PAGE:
Two cell types are largely responsible for building and maintaining strong bones: osteoblasts and osteoclasts. Osteoblasts build bone, whereas osteoclasts, polynucleated resident macrophages of bone, resorb it. These processes together contribute to the constant turnover of bone, as shown in Figure 11.10. During bone formation, essential ingredients such as calcium and phosphate are obtained from the blood. During bone resorption, these ions are released back into the bloodstream. Bone remodeling occurs in response to stress, and bone actually remodels in such as a way as to accommodate the repetitive stresses faced by the body. Endocrine hormones may also affect bone metabolism. Parathyroid hormone, a peptide hormone released by the parathyroid glands in response to low blood calcium, promotes resorption of bone, increasing the concentration of calcium and phosphate in the blood. Vitamin D, which is activated by parathyroid hormone, also promotes the resorption of bone. This may seem counterintuitive at first—isn’t vitamin D used to promote bone strength? Indeed, the resorption of bone in response to vitamin D actually encourages the growth of new, stronger bone, thus overcompensating for the effect of resorbing bone in the first place. Finally, calcitonin, a peptide hormone released by the parafollicular cells of the thyroid in response to high blood calcium, promotes bone formation, lowering blood calcium levels.

Figure 11.10. Bone Remodeling


Osteoblasts build bone. Osteoclasts chew bone.


Osteoporosis is the most common bone disease in the United States. It is thought to be the result of increased osteoclast resorption and some concomitant slowing of bone formation, both of which lead to loss of bone mass. Estrogen is believed to help prevent osteoporosis by stimulating osteoblast activity.


Cartilage is softer and more flexible than bone. Cartilage consists of a firm but elastic matrix called chondrin that is secreted by cells called chondrocytes. Fetal skeletons are mostly made up of cartilage. This is advantageous because fetuses must grow and develop in a confined environment and then must traverse the birth canal. Adults have cartilage only in body parts that need a little extra flexibility or cushioning (external ear, nose, walls of the larynx and trachea, intervertebral discs, and joints). Cartilage also differs from bone in that it is relatively avascular (without blood and lymphatic vessels) and is not innervated.

Most of the bones of the body are created by the hardening of cartilage into bone. This process is known as endochondral ossification and is responsible for the formation of most of the long bones of the body. Bones may also be formed through intramembranous ossification, in which undifferentiated embryonic connective tissue (mesenchymal tissue) is transformed into, and replaced by, bone. This occurs in bones of the skull.


Like bone and cartilage, joints are also made of connective tissue and come in two major varieties: immovable and movable. Immovable joints consist of bones that are fused together to form sutures or similar fibrous joints. These joints are found primarily in the head, where they anchor bones of the skull together.

Movable joints, structures of which are in Figure 11.11, include joints (like the elbow or knee), ball-and-socket joints (like the shoulder or hip), and others. They permit bones to shift relative to one another. Movable joints are strengthened by ligaments, which are pieces of fibrous tissue that connect bones to one another, and consist of a synovial capsule, which encloses the actual joint cavity (articular cavity). A layer of soft tissue called the synovium secretes synovial fluid, which lubricates the movement of structures in the joint space. The articular cartilagecontributes to the joint by coating the articular surfaces of the bones so that impact is restricted to the lubricated joint cartilage, rather than to the bones.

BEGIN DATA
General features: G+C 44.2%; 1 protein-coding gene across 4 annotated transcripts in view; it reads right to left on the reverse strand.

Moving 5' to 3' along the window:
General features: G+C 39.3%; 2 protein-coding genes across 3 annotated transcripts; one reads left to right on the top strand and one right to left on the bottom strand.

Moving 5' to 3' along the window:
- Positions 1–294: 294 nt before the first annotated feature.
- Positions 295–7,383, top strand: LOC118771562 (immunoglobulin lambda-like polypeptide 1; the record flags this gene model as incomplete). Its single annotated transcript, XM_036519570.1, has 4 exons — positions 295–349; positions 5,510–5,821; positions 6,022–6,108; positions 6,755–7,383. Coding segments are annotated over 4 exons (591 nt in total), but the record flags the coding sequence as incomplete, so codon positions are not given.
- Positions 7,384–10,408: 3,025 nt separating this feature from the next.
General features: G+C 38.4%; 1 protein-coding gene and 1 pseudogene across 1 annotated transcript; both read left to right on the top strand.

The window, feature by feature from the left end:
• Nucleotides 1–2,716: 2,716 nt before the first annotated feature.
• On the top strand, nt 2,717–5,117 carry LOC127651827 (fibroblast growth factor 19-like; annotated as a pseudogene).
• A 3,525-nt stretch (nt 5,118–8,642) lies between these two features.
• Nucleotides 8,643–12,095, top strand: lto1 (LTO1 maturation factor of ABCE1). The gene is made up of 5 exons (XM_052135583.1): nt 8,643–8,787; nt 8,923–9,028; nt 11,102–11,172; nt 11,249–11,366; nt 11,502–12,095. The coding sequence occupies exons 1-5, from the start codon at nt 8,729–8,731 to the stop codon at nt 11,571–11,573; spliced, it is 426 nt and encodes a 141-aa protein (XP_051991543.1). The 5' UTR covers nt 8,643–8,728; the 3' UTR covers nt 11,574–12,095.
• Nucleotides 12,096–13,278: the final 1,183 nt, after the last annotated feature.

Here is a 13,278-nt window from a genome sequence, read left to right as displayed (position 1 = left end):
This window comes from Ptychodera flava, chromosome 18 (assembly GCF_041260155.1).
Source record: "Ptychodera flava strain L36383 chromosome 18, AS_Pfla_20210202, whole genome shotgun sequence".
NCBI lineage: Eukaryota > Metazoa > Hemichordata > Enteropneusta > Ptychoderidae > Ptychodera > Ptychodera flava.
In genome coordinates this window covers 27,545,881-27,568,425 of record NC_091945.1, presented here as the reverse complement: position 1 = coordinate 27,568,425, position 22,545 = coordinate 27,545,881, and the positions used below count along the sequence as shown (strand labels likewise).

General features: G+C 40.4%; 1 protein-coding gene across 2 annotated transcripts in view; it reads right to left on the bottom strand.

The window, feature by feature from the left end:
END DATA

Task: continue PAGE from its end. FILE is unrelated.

Figure 11.11. Structures in a Movable Joint


Degradation of articular cartilage (cartilage in joints) can lead to medical issues like osteoarthritis. Osteoarthritis (or “arthritis” in the lay population) is painful because a lack of cartilage in joints leads to bones rubbing directly on one another.

When a muscle is attached to two bones, its contraction will cause one of the bones to move. The end of the muscle with a larger attachment to bone (usually the proximal connection) is called the origin. The end with the smaller attachment to bone (usually the distal connection) is called theinsertion. Often, our muscles work in antagonistic pairs; one relaxes while the other contracts. Such is the case in the arm, where the biceps brachii and triceps brachii work antagonistically, as shown in Figure 11.12. When the biceps contracts and the triceps relaxes, the elbow is flexed; when the triceps contracts and the biceps relaxes, the elbow is extended. Muscles can also be synergistic—working together to accomplish the same function.

Figure 11.12. Antagonistic Muscle Pairs The biceps brachii and triceps brachii are an example of a muscle pair that works antagonistically; the contraction of one causes the other to elongate.

Muscles may also be classified by the types of movements they coordinate. A flexor muscle decreases the angle across a joint (like the biceps brachii); an extensor increases or straightens this angle (like the triceps brachii). An abductor moves a part of the body away from the midline (like the deltoid); an adductor moves a part of the body toward the midline (like the pectoralis major). Medial and lateral rotation describe motions that occur in limbs, rotating their axis toward or away from the midline, respectively.

MCAT Concept Check 11.2:

Before you move on, assess your understanding of the material with these questions.

1.    What is the difference between compact and spongy bone?

·        Compact bone:

·        Spongy bone:

2.    What are the three structural parts of a bone? Which part contributes most to linear growth?

3.    What chemical forms most of the inorganic component of bone?

4.    What are the functions of osteoblasts, osteoclasts, and chondrocytes?

·        Osteoblast:

·        Osteoclast:

·        Chondrocyte:

5.    What provides the lubrication for movable joints? What tissue produces the lubrication?